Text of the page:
If you are a follower of world football you would know that some Brazilian footballers and, to a lesser extent, Portuguese ones, are better known by their first names only, or their nicknames. For example, there was the Brazilian Ronaldo and one called Ronaldinho, the -inho suffix on the latter meaning “little“. Thus Ronaldinho = little Ronaldo. I myself have been nicknamed Bernardinho by friends and colleagues (because of my great footballing skills, I guess).
Italian has the same concept, using the –ino and –ina suffixes
- il ragazzo, the boy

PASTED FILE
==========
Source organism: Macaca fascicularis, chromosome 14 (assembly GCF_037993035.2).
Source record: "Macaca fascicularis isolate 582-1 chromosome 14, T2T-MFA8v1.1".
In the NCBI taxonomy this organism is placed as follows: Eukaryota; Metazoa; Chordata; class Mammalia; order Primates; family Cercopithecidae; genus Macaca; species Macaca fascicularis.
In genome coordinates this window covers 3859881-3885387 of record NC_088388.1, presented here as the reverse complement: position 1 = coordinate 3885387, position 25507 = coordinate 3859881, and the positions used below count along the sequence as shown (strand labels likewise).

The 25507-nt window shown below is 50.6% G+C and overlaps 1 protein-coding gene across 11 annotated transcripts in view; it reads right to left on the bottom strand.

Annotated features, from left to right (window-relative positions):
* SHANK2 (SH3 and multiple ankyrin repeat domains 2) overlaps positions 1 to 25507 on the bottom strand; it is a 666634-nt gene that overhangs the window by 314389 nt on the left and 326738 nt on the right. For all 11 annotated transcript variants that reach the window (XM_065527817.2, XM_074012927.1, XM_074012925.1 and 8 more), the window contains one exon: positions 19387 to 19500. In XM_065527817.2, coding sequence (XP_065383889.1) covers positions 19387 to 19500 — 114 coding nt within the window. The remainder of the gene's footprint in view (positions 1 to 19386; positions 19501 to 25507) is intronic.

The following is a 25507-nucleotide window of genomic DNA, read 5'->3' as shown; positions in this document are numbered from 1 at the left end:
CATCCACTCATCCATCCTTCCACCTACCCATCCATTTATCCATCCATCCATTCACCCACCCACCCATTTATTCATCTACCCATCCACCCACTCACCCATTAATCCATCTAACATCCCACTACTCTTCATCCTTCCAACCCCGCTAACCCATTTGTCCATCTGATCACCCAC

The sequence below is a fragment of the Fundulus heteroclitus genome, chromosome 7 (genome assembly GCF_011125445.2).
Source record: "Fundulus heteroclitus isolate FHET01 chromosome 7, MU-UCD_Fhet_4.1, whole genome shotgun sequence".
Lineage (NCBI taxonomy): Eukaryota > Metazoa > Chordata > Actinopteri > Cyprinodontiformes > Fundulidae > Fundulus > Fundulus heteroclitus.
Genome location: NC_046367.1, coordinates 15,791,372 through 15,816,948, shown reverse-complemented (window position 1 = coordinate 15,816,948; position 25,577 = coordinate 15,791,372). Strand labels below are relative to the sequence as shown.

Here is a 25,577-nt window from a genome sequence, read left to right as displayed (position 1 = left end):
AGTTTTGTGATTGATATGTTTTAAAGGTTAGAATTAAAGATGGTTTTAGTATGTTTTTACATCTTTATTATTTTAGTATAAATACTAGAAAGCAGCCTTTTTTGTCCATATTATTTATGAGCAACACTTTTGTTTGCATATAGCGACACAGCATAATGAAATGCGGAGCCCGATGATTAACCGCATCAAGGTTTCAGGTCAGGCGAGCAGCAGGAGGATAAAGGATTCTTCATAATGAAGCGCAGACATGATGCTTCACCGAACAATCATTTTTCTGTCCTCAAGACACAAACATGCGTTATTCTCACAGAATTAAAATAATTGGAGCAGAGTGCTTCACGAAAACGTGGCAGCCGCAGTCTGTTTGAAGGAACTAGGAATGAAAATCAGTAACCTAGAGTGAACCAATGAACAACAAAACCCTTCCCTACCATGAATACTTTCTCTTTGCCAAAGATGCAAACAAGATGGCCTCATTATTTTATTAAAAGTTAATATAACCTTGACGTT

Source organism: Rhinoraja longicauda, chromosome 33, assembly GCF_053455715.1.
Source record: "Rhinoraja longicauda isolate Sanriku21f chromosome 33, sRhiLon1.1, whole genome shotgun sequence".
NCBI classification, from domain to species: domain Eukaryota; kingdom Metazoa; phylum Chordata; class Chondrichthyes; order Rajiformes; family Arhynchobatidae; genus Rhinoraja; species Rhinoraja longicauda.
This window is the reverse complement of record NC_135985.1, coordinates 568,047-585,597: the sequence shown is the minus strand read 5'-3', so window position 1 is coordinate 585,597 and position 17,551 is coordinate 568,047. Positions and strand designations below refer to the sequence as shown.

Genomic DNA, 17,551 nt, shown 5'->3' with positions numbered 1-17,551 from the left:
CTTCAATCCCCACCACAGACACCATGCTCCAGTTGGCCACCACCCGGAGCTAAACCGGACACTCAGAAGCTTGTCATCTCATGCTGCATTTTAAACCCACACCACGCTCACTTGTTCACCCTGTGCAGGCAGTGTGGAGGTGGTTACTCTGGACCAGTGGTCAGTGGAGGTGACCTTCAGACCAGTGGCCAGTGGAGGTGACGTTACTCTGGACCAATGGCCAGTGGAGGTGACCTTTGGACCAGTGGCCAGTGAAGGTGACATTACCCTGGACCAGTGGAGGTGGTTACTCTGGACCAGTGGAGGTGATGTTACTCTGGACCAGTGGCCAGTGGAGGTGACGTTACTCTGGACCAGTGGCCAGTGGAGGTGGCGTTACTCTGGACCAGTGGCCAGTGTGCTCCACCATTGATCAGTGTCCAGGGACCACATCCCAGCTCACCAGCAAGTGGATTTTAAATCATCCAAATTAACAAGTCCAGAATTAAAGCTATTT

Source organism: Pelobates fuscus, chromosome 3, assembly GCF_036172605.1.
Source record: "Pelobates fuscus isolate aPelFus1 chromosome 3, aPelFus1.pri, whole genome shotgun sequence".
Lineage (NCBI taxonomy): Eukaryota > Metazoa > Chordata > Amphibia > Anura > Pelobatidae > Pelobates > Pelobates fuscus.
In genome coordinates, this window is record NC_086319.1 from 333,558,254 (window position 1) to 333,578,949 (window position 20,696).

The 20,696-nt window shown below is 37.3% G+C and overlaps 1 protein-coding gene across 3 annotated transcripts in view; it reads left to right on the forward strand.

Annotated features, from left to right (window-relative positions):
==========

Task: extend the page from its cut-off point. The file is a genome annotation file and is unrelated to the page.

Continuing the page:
- il ragazzino, the little boy
- la ragazza, the girl
- la ragazzina, the little girl
But Italian also seems to take it further: the suffixes -one and -ona denote “big”
- il ragazzone, the big boy
- la ragazzona, the big girl
Following this logic, and because of my 90kg-plus figure, my exotic Italian persona would be Bernardone 🙂
Interestingly, Italian also has the suffixes -accio and –accia, indicating “bad”
- il ragazzaccio, the bad boy
- la ragazzaccia, the bad girl
Since Portuguese does not have this concept, and from memory French doesn’t have these type of suffixes at all, this would suggest that Italian boys and girls are a lot more naughty than their Romance language counterparts.
My Italian guide books say you should be careful when using the -accio and -accia suffixes in case you offend people, but they do not give any examples of how one might be offensive. This is a pity. Bernardoneaccio (Big Bad Bernie) loves offending people.